Francis Bay Trail
The Francis Bay Trail begins at the restored stone building at the intersection of the Leinster Bay Road and the Maho Bay Campground access road. It is a relatively easy 0.3-mile walk with only one small hill to negotiate. The trail goes through a dry scrub forest, past the ruins of an old residence and on to the beach at Francis Bay. It then winds through a mangrove forest and passes by a brackish pond before emerging from the mangroves at the dirt road between the beach entrance and the paved road at Mary's Creek.
The renovated stone building at the beginning of the trail now serves as a National Park Service storage house. The two dates, 1814 and 1911, inscribed on the structure refer to the original completion and subsequent restoration of the building. There is a chimney attached to the structure with a hole in the bottom that leads to the inside of the storage house. Behind the storage building are old stone walls and other ruins dating back to the subsistence farming days on St. John.
The vegetation along the trail is disturbed and scrubby. This area was used to raise cattle for many years, and the land has not yet recovered.
This structure is in unstable condition, and it is dangerous to get too close to or walk in the ruins.
There is a tile covered gallery floor, surrounded by a concrete railing that is still in fairly good condition. The house at one time had a wood frame second story and the gallery was covered by a section of roof extending from the main building.
Unlike the traditional detached kitchens of the old Virgin Islands, the cookhouse for this residence was attached to the estate house. This kitchen boasted five ovens, which were placed under a stone hood leading to a chimney.
Stairs behind the cook house lead to another gallery above. Behind the gallery is a freshwater well, and to the west are the remains of another small structure.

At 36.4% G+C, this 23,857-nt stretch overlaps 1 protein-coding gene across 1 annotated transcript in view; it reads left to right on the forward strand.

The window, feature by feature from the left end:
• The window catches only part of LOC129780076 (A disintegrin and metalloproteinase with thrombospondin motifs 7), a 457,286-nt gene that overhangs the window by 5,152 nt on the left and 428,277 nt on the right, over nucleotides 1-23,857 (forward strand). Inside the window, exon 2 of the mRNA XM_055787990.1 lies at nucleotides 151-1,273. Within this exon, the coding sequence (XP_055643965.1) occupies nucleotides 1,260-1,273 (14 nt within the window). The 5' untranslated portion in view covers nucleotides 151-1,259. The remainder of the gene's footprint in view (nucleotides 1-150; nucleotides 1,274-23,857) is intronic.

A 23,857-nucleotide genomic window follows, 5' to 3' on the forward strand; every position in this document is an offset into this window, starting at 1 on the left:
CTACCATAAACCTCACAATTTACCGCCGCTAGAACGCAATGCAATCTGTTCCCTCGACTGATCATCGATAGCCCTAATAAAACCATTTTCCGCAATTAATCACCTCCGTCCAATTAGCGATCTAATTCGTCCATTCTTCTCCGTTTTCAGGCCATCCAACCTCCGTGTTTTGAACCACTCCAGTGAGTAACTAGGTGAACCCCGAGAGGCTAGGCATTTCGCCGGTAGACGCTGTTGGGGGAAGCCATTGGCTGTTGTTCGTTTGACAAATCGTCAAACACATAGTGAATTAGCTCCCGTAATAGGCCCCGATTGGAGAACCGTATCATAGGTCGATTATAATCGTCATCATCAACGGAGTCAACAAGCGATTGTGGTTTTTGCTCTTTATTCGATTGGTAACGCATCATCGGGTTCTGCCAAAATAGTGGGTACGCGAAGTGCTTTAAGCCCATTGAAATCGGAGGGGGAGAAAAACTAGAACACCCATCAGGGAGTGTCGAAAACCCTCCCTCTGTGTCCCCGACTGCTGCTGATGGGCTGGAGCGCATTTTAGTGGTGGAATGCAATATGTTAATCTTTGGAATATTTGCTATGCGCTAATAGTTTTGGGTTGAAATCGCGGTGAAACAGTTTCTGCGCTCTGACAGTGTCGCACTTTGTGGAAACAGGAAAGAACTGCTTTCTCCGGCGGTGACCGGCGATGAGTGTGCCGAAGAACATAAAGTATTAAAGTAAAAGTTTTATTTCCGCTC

Imagine a family living here in the not-so-distant past.
Semi-improved trails found just after the old residence
lead to the remains of several old stone structures and above ground graves.
The following is taken from the article "Mary Point Pond, St John" by Jim Riddle, Robert Norton and Thelma Douglas appearing in Herbert A. Raffaele's authoritative book, Birds of Puerto Rico and the Virgin Islands:
Nestled behind Mary Point, the northernmost point of St. John is one of the island's most productive birding spots. This pond, the nearby forest and the Francis Bay shoreline provide the observer with a great variety of birdlife at any time of the year. The brackish pond is rimmed by mangroves and other salt tolerant vegetation, which harbor migrants and local specialties such as Mangrove Cuckoo, Scaly-naped Pigeon, White-cheeked Pintail and Smooth-billed Ani. There also are opportunities for good views of a variety of waterfowl, herons, shorebirds and warblers. Along the beach and rocky shoreline, Brown Booby, Brown Pelican, Magnificent Frigatebird and various terns can be seen offshore.
Francis Bay Beach and the Salt Pond